This month I’m proud to present to you a guest post from my friend, fellow writer, and gifted advocate Celi Trépanier. I think you’re going to love the metaphor she’s chosen to illustrate the worth of progressive education. I know I do!
Coughing, congestion and fever—symptoms that can send us to the doctor’s office, and so you go. You are ushered in and Dr. Stan Dardize’s nurse notes your symptoms and sends you to exam room 15. You open the door to a large room filled with about 25 other coughing, congested and feverish people. A stack of pre-filled, pre-scripted prescriptions is given to a nearby person by the nurse and told to pass one to each person in the room.
You and everyone else received the prescription for the same medication.
Then a second stack of papers titled “What to do for Cough, Congestion and Fever” are distributed—a list of of identical, standard behaviors meant to help you and all the others relieve symptoms of your illness. The bell rings and the nurse reminds you and all of the coughing, congested and feverish people in room 15 to fill your prescription, follow the given instructions and return exactly one week from today—all together—at the same time. She then shows you all the exit door and you file out coughing and shivering.
Ignoring preexisting conditions, not knowing what medications you are currently taking and disregarding any unidentified, co-existing conditions, the lot of you are treated the same, given the same instructions and expected to achieve the same results.
This one-size-fits-all approach to medicine is impersonal, clearly illogical and unthinkable. Treating every patient the same is sure to be ineffective, right? So, why do we educate our children this way?
Of course, the analogy above seems pretty absurd to us because we know all these patients are different despite the three common medical complaints of coughing, congestion and fever. We know there could be other medical factors that would make their medical treatment different from the other coughing, feverish patients in room 15.
Optimal, personalized and appropriate medical care should be a priority. And so should educating our children. It should be a priority.
Just like medical care, education is crucial for every person in order to have a sufficient quality of life. Education is needed to advance our world, solve our problems and bring about innovations. Shouldn’t it be personalized and not standardized?
Our traditional school system educates a group of students, the same-age, in one classroom, passively absorbing the same information, utilizing the same curriculum, but producing widely varied results. I imagine Dr. Stan Dardize’s coughing, congested and feverish patients, although treated with the same medical treatment, all had varying results—some got better, some got worse and some stayed the same.
These patients all expected to get well, not stay the same or get worse. As parents, isn’t this what we expect with education? For our children to do well? Not stagnate or fall behind?
Unlike traditional education, progressive or alternative education educates the whole child using methods and materials personally suited to that one child thus providing that child with the just-right tools to do well and to excel in his field of interest and talent. Also, a progressive education teacher needs to have the space and freedom to develop personal relationships with her students so that she can create a personal education plan that suits the whole child.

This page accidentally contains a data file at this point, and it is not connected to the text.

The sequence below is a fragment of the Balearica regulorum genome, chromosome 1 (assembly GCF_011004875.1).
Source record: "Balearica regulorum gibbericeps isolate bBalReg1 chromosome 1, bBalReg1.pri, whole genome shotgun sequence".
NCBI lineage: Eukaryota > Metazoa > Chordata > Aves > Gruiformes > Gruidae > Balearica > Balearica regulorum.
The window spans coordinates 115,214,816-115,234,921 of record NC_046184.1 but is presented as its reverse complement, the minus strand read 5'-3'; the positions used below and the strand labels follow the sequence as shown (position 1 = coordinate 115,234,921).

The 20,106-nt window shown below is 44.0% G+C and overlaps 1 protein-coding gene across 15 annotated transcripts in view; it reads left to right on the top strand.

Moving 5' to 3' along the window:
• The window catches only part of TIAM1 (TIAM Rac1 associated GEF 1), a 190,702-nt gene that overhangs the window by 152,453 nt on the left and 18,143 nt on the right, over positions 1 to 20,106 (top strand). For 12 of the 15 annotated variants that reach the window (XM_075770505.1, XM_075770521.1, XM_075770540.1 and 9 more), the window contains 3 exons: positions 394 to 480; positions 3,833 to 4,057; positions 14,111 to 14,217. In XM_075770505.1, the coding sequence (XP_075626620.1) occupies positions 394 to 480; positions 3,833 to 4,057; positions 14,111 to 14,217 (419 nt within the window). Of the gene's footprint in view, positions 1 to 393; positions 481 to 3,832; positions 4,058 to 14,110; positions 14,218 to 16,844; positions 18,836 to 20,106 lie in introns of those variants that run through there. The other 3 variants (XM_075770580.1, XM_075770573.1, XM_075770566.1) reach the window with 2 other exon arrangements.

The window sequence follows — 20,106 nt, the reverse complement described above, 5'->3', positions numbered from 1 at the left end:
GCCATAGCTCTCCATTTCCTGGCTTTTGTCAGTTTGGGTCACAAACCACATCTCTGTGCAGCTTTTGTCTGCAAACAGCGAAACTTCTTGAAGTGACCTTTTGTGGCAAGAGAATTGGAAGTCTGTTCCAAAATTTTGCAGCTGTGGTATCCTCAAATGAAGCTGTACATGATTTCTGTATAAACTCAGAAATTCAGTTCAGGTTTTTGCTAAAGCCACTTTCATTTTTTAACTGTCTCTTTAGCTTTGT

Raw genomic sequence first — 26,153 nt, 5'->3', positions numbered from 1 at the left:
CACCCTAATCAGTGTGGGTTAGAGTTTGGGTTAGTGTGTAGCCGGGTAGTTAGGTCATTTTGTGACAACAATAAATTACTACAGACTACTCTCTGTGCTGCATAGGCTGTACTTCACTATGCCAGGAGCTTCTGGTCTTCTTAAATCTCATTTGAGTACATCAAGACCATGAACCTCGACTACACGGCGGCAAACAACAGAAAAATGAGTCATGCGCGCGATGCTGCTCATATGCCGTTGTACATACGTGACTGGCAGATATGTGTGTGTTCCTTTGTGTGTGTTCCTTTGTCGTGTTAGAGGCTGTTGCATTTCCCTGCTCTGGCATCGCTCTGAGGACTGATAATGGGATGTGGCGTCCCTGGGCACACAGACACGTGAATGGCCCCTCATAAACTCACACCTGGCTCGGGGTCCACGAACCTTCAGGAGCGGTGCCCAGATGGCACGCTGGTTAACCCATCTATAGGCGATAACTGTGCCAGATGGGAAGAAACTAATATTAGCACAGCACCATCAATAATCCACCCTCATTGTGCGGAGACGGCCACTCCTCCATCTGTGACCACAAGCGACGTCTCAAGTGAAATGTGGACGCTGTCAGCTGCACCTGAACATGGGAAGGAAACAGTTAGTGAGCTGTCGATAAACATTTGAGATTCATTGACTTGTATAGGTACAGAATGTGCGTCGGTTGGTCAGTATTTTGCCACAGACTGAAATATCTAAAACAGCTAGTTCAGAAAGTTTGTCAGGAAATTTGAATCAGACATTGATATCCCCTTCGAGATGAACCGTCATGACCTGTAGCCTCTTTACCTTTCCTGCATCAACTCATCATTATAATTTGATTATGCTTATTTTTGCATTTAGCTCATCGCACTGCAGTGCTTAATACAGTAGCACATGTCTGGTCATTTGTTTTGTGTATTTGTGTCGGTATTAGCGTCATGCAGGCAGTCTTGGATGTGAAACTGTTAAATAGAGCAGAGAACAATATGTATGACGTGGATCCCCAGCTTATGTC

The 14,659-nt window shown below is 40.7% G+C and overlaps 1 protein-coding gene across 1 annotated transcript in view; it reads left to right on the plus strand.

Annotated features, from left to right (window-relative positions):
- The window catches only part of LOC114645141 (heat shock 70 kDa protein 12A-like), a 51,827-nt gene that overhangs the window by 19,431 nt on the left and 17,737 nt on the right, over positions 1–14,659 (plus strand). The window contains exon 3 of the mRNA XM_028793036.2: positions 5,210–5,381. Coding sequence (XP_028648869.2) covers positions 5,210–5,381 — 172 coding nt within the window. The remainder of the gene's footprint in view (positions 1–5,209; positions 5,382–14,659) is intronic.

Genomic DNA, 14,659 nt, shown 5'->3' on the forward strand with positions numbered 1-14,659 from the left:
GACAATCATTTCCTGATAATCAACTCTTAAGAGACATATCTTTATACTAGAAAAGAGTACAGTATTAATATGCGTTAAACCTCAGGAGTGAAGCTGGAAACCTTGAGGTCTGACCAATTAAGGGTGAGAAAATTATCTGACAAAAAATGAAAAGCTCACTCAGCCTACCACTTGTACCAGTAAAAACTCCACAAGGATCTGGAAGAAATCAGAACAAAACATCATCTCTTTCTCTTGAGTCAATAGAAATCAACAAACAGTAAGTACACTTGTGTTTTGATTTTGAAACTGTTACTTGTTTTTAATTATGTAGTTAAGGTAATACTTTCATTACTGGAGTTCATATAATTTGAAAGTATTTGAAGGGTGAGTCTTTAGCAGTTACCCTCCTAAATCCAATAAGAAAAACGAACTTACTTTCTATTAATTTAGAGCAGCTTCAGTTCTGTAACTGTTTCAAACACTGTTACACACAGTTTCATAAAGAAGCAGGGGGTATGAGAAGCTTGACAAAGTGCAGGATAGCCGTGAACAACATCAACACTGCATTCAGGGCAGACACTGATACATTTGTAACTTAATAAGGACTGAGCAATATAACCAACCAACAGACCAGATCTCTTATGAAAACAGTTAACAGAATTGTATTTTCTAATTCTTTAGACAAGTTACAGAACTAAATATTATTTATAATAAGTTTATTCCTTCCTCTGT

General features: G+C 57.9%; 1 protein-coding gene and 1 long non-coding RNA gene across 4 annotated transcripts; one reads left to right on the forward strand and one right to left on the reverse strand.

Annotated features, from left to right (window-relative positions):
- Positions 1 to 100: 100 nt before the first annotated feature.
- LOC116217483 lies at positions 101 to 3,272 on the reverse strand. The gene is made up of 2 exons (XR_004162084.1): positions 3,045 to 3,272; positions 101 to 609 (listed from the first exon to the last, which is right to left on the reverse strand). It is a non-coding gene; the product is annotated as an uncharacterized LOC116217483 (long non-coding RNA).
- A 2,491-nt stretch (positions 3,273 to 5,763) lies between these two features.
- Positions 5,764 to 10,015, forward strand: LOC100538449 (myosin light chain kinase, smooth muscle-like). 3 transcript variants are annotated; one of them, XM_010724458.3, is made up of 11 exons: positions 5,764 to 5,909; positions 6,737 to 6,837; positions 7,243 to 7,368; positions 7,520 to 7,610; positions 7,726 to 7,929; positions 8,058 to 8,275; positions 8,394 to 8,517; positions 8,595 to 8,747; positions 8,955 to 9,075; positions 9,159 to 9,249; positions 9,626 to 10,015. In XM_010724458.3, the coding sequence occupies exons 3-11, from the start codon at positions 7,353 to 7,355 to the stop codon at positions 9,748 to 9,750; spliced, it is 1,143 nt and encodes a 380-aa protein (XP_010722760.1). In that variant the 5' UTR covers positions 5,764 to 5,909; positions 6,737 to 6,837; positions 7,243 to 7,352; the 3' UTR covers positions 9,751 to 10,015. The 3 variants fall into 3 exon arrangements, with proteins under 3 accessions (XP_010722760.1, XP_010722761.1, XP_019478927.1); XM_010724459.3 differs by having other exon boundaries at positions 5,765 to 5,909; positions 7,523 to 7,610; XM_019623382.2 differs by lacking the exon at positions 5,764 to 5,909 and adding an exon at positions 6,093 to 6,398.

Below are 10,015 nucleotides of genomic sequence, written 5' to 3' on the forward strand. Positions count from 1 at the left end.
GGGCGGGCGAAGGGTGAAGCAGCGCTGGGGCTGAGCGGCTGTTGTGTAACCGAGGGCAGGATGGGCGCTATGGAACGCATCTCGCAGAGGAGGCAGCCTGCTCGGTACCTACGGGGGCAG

Tailoring a child’s education to meet his unique needs and interests is better than a one-size-fits-all approach, and many traditional school teachers do try to individualize instruction, but it is next to impossible with the onslaught of standardization and grade-level expectations which are required of schools today.
When we consider how we learn in ordinary situations outside of a traditional school, it is so dissimilar to the ways we expect kids to learn in traditional school today. Helping our child learn to ride a bike, muddling through building a birdhouse, learning about a new travel destination, figuring out our new cell phone, understanding a friend’s political views—we read, discuss or just jump in and just do it. Learning in these situations is active, engaging and motivating which also helps us to retain the newly-learned skills and information. I don’t think memorization of isolated facts can claim any such retention of information.
Just because we’ve always done it this way does not make it the right way—not for every child.
Celi Trépanier was born and raised in south Louisiana. She grew up with a strong Cajun French heritage, eventually married a French-Canadian, and has three wonderful sons. She currently resides in central Iowa with her husband and youngest son.
Celi has a vast and varied background in education. She received her B.S. from Loyola University in New Orleans and her M.Ed. from the University of Louisiana, Lafayette, then taught in Louisiana, Ontario, and Alabama, in public schools, private schools, and homeschool co-ops.
Celi became a passionate advocate for gifted children after tiring of her family’s painful battles with traditional schools and the misunderstanding and neglect of gifted students. Through adversity came her passion, her strength, and her voice. She advocates for the educational, emotional, and social needs of all gifted children, and her dream is for schools and society to one day understand the truths about giftedness in children. Her writing centers on her advocacy for gifted children and her own journey with her three gifted sons. Her emotional and sometimes pointed posts can be found on her website, Crushing Tall Poppies. You can follow Celi on Facebook, Twitter, and LinkedIn.